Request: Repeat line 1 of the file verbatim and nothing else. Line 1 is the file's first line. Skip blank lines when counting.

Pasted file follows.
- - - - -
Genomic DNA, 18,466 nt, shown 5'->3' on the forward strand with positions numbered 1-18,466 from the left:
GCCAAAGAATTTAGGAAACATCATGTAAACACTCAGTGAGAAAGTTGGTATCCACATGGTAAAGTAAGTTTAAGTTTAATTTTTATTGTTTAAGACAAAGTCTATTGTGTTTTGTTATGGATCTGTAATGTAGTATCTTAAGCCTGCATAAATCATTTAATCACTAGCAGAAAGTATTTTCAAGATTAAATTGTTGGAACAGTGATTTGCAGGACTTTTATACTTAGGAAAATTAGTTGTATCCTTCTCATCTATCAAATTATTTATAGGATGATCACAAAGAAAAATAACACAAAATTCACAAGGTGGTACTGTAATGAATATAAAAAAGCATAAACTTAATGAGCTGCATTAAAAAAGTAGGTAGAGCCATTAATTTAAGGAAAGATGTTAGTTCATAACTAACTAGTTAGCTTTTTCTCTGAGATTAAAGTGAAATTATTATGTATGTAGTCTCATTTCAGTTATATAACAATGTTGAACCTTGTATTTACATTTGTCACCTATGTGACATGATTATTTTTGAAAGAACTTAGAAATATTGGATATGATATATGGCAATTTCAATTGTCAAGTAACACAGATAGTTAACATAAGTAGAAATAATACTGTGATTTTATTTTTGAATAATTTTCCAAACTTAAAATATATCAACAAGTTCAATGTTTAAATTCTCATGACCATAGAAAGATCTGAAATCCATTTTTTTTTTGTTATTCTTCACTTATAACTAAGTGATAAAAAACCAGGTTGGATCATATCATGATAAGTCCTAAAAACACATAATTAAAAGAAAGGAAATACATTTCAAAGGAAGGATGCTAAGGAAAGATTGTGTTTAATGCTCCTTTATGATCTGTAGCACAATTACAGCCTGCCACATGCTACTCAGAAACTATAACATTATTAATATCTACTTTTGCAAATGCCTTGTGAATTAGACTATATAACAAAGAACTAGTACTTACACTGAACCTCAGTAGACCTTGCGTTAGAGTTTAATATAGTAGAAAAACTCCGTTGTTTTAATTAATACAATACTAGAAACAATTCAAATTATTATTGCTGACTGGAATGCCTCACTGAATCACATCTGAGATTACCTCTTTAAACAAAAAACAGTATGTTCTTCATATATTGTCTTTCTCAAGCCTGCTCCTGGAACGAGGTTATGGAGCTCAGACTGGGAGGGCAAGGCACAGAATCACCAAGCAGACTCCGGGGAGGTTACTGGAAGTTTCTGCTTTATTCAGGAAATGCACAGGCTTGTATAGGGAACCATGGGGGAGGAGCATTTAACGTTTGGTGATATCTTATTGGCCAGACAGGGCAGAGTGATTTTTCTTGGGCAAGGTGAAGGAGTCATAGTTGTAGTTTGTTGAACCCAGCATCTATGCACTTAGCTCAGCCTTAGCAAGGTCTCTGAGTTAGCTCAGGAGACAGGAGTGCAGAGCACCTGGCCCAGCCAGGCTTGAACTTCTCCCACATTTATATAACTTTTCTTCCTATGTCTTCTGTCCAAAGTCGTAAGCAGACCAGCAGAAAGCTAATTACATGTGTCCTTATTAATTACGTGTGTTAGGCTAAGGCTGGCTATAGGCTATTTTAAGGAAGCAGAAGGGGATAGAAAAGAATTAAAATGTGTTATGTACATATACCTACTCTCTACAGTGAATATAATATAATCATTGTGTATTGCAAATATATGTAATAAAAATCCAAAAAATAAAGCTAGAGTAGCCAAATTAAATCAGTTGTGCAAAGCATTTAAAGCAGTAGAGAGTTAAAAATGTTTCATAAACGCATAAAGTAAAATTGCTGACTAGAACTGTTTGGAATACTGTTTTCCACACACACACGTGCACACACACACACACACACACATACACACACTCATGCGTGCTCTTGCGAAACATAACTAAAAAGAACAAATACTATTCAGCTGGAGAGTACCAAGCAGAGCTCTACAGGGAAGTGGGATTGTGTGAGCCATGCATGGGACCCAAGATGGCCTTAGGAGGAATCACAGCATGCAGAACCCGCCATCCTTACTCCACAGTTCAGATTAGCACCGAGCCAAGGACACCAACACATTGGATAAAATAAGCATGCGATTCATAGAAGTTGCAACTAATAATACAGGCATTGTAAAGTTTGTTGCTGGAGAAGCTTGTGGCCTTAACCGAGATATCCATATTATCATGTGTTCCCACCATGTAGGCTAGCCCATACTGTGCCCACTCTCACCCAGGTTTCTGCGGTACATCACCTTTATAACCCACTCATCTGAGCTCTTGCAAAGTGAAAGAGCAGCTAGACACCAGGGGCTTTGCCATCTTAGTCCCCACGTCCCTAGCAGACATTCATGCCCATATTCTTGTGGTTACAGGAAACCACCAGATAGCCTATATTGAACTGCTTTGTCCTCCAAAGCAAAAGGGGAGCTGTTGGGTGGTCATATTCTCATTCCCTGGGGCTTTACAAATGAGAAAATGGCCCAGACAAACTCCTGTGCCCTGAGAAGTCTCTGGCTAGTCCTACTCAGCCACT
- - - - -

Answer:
Genomic DNA, 18,466 nt, shown 5'->3' on the forward strand with positions numbered 1-18,466 from the left: